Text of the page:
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A listed race is just below group level in the European Pattern, which lists the major flat races in Europe. The highest levels are Group 3, Group 2 and Group 1 levels, and listed races are next in the hierarchy. These races are prestigious and offer decent prize money but not as important as group races.
Horses can graduate from listed class to group class but they must be the best in the division to justify racing against the best horses. Like group races only, thoroughbred horses can run in a listed race. There are generally ratings restrictions for listed races, some of which are handicaps.
Listed races are part of the hierarchy of British racing, which features three levels: the Classics, Class 1 races and Class 2 to 7 races. Class 1 racing is made up of the three levels of group races and then the listed races. The other six classes are not conditions races but are the handicaps in the structure.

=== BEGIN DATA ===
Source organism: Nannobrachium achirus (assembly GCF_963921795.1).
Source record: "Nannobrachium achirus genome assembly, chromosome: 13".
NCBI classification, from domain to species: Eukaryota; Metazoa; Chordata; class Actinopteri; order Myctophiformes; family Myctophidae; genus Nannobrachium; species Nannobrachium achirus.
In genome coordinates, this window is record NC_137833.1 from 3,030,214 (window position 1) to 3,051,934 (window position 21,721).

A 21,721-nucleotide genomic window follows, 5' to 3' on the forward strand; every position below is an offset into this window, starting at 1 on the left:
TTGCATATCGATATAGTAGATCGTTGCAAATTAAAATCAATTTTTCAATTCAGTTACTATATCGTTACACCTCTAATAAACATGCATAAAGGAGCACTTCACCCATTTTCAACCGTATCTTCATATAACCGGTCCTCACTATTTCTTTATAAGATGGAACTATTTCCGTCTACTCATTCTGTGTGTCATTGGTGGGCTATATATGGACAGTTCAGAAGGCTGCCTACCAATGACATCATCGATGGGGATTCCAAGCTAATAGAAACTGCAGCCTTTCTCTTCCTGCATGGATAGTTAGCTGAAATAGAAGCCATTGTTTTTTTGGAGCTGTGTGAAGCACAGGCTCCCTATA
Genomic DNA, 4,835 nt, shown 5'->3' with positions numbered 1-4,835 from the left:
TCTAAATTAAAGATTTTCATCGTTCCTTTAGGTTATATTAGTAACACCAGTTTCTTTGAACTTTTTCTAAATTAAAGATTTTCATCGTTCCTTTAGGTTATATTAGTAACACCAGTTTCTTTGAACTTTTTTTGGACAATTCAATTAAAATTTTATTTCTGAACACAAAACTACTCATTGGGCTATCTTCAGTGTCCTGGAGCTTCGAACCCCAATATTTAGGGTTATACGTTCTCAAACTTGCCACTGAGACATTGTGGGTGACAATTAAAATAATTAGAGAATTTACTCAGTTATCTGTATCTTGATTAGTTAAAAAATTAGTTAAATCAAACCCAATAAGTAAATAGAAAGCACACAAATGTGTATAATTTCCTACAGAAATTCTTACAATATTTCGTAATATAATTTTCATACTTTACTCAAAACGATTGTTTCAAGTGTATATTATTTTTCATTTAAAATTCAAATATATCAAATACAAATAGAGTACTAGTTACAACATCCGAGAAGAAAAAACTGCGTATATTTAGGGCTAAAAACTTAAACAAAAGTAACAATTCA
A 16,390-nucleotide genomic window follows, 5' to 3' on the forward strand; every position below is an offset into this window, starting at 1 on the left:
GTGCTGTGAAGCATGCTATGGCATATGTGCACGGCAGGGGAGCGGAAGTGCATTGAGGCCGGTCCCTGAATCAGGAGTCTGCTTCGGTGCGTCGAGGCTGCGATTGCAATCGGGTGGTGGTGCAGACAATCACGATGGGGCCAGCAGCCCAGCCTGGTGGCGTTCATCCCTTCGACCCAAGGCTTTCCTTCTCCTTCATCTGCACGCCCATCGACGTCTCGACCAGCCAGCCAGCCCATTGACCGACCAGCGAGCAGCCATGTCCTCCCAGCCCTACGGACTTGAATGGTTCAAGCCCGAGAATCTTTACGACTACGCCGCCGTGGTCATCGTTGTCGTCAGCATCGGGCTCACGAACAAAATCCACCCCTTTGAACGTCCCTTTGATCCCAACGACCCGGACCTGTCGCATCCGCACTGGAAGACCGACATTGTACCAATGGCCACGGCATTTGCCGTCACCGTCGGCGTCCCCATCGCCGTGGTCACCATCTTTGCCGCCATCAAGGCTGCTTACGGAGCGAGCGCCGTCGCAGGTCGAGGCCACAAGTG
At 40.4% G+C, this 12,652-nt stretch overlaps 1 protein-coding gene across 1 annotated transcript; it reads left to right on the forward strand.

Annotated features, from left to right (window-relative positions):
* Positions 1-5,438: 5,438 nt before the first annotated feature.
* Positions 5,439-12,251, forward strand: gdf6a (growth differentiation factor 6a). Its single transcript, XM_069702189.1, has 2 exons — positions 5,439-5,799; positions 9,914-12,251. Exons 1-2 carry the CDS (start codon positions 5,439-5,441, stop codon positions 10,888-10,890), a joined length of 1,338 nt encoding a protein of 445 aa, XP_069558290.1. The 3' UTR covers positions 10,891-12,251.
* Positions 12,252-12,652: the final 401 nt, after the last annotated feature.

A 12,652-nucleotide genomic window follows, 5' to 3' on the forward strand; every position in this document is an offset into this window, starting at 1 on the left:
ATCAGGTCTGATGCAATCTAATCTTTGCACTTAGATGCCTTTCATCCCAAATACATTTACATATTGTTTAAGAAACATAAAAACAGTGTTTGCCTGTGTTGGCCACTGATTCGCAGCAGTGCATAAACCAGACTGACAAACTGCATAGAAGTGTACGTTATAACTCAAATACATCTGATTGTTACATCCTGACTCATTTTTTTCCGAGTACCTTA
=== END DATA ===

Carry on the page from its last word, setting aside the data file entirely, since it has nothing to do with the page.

Horses are given an official rating which translates into weight in handicaps. Races of this not nature are not defined as listed. The lowest grade number include the fewest horses and these are the most prestigious races. Specific conditions apply to listed races and these can include weight allowances for conditional and apprentice jockeys, horses aged three and fillies and mares. In a listed race the older male horses will carry most weight.
The best horse will not always win a listed race and it is the best handicapped horse that has the best chance. Listed races are just below Group class and horses proven at this level can graduate to group races, but there are more listed races than group races in Britain.